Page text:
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I am trying to solve the Project Euler problem number 6 with the following program:

double counter = 1;
double sumsquare = 0;
double squaresum = 0;
while (counter <= 100)
  sumsquare += Math.Pow(counter, 2);
  squaresum += counter;
Math.Pow(squaresum, 2);
Console.WriteLine("the sum is {0} ,the square is :{1}", squaresum.ToString(), sumsquare.ToString());
double diff = sumsquare - squaresum;

However, the answer was wrong. Can anyone tell me what the problem is with my code?

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closed as not a real question by nemesv, Pilgerstorfer Franz, dtb, JohnnyHK, Mahmoud Gamal Feb 11 '13 at 7:45

It's difficult to tell what is being asked here. This question is ambiguous, vague, incomplete, overly broad, or rhetorical and cannot be reasonably answered in its current form. For help clarifying this question so that it can be reopened, visit the help center.If this question can be reworded to fit the rules in the help center, please edit the question.

@PhoenixReborn there is no output in the euler questions, you're just correct or not. – darma Feb 10 '13 at 15:33
@PhoenixReborn i meant when you enter your answer via the project Euler form, it just tells you wether you're correct or not (usually the answer is just an integer, or float with given precision). Thus it's hard to say what was expected or how wrong was the anwser. – darma Feb 10 '13 at 15:38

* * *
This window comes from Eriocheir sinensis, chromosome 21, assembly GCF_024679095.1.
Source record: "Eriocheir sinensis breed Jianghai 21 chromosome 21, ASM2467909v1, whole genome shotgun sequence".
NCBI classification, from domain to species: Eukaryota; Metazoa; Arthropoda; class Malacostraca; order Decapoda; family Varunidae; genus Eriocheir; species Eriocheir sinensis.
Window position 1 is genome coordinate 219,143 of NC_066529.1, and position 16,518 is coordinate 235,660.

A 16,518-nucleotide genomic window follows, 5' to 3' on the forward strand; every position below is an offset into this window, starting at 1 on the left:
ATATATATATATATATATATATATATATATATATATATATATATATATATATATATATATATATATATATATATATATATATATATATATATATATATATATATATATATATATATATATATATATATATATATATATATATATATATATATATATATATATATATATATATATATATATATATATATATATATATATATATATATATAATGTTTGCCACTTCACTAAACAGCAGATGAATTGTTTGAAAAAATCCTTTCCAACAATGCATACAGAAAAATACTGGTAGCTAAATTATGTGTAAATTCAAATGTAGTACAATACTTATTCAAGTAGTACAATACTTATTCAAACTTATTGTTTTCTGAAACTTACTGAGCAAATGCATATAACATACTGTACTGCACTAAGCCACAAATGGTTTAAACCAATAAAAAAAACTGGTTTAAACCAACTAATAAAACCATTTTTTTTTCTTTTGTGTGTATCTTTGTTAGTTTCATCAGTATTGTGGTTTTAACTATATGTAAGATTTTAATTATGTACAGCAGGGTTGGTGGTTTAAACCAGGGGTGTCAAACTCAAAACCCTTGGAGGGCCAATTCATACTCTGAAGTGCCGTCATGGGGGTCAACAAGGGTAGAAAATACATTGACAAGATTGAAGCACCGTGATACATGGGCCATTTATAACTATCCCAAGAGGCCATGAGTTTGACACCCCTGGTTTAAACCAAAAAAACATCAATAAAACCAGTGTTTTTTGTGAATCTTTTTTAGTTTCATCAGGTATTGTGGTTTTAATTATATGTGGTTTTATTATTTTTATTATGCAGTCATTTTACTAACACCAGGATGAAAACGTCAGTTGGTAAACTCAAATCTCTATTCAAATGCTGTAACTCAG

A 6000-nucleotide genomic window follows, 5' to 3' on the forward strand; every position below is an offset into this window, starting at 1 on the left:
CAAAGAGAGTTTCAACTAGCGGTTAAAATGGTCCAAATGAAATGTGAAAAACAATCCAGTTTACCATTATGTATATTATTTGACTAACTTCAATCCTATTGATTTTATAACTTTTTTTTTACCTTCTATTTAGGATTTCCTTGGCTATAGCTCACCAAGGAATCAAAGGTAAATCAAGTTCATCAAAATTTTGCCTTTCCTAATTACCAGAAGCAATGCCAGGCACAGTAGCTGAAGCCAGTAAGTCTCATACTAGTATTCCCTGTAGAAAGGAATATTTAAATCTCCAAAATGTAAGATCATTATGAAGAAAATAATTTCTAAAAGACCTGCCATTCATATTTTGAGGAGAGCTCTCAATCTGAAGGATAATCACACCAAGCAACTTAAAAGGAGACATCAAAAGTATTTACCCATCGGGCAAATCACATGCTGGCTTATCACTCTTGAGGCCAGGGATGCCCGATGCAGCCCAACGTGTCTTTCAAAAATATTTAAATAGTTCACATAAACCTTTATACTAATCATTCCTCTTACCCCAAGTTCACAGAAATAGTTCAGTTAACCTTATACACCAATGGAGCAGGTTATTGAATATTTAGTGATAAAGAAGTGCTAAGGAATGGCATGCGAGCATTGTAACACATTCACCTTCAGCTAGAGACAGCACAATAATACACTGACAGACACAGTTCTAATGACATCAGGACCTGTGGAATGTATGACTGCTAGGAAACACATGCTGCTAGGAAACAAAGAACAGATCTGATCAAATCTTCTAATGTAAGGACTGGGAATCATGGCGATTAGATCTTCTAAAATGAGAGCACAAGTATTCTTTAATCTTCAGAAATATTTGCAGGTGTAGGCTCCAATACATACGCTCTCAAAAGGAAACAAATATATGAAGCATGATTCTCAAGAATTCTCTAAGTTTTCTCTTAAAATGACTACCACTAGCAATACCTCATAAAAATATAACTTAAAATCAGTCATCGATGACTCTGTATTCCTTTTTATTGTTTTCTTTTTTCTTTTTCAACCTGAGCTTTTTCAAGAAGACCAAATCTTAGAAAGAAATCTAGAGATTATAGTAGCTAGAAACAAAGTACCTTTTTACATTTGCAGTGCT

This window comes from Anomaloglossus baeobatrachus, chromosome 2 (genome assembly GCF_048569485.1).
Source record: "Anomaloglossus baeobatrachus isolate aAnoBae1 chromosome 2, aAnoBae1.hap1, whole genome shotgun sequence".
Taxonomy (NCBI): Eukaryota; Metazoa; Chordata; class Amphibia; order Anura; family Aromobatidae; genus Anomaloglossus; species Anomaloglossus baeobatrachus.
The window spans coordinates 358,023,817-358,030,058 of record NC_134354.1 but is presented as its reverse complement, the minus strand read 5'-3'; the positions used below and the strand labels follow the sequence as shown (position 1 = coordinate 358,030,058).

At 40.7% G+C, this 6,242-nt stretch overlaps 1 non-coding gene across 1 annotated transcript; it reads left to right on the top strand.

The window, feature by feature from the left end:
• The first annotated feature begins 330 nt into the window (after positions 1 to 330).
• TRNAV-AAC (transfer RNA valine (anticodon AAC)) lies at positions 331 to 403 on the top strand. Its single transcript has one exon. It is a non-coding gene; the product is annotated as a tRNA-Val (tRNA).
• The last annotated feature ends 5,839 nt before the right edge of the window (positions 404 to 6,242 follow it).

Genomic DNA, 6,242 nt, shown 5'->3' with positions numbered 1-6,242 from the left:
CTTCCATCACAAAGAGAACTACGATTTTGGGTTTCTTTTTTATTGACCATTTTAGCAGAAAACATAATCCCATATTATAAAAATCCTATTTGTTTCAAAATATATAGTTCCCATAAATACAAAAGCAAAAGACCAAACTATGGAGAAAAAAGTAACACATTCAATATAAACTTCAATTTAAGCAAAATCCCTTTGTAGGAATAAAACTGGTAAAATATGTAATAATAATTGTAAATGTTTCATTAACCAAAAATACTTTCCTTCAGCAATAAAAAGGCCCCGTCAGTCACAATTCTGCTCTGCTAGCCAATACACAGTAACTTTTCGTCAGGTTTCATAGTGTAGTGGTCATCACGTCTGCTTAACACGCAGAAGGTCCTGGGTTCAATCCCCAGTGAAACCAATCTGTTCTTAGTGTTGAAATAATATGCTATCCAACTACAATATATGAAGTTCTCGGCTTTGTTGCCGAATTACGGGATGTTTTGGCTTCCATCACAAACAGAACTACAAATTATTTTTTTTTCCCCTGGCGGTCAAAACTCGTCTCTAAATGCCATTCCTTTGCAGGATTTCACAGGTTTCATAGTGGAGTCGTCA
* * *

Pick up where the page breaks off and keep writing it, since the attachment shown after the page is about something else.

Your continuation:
Asking these kind of things is not exactly in the spirit of project Euler... – antonijn Feb 10 '13 at 15:40
@darma - But that is not the question is it? The OP is stating that the out put to his algo "is wrong" without telling us how it is wrong or how he knows that is it. – PhoenixReborn Feb 10 '13 at 16:33
@PhoenixReborn darma's point is that "the website said so" is probably how OP knows the answer is wrong. :) – JLRishe Feb 10 '13 at 16:49

You have an error in that you are computing a power and then discarding it.

More generally, you should avoid double when solving PE problems that involve integers. Doubles are only accurate to fifteen decimal places; after that, they round off.

Better types to use are long, which can represent integers up to 9,223,372,036,854,775,807 or decimal, which can represent integers up to 79,228,162,514,264,337,593,543,950,335, or BigInteger, which can represent arbitrarily large values.

Note that code typically gets slower as you use the larger and larger types.

Even more generally, now would be a good time to learn how to use a debugger. Figure out what the output of your program should be for a very small case that you can calculate by hand. Then step through your program line by line and see where it goes wrong. That is a far more efficient way to debug a problem than asking the internet.

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You seem to think that Math.Pow(squaresum, 2); modifies squaresum. That's not so: it returns a square of squaresum, and you should assign it to squaresum if you want the variable to be modified.

squaresum = Math.Pow(squaresum, 2);

Also the idea of using double type here is not quite good, but it appears that you won't lose enough precision here to get a wrong result.

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